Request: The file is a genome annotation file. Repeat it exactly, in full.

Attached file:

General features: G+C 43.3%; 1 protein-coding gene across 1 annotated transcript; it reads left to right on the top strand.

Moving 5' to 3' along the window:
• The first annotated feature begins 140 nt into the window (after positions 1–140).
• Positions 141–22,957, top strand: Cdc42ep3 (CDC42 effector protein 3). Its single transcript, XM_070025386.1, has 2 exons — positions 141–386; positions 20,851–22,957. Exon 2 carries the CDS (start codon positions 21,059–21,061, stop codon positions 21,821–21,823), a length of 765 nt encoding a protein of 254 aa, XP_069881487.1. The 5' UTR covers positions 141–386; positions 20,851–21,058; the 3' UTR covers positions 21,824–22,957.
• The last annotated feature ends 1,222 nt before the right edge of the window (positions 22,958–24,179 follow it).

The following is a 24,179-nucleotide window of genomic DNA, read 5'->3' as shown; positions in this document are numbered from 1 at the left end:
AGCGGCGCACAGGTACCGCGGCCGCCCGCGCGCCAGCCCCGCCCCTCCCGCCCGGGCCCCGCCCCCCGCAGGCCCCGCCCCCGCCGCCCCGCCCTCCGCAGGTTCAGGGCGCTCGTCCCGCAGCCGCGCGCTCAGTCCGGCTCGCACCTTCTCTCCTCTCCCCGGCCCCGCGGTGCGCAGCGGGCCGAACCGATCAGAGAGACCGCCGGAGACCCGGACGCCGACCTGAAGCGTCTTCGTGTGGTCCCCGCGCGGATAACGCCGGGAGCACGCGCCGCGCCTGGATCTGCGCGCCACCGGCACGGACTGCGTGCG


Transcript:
General features: G+C 43.3%; 1 protein-coding gene across 1 annotated transcript; it reads left to right on the top strand.

Moving 5' to 3' along the window:
• The first annotated feature begins 140 nt into the window (after positions 1–140).
• Positions 141–22,957, top strand: Cdc42ep3 (CDC42 effector protein 3). Its single transcript, XM_070025386.1, has 2 exons — positions 141–386; positions 20,851–22,957. Exon 2 carries the CDS (start codon positions 21,059–21,061, stop codon positions 21,821–21,823), a length of 765 nt encoding a protein of 254 aa, XP_069881487.1. The 5' UTR covers positions 141–386; positions 20,851–21,058; the 3' UTR covers positions 21,824–22,957.
• The last annotated feature ends 1,222 nt before the right edge of the window (positions 22,958–24,179 follow it).

The following is a 24,179-nucleotide window of genomic DNA, read 5'->3' as shown; positions in this document are numbered from 1 at the left end:
AGCGGCGCACAGGTACCGCGGCCGCCCGCGCGCCAGCCCCGCCCCTCCCGCCCGGGCCCCGCCCCCCGCAGGCCCCGCCCCCGCCGCCCCGCCCTCCGCAGGTTCAGGGCGCTCGTCCCGCAGCCGCGCGCTCAGTCCGGCTCGCACCTTCTCTCCTCTCCCCGGCCCCGCGGTGCGCAGCGGGCCGAACCGATCAGAGAGACCGCCGGAGACCCGGACGCCGACCTGAAGCGTCTTCGTGTGGTCCCCGCGCGGATAACGCCGGGAGCACGCGCCGCGCCTGGATCTGCGCGCCACCGGCACGGACTGCGTGCG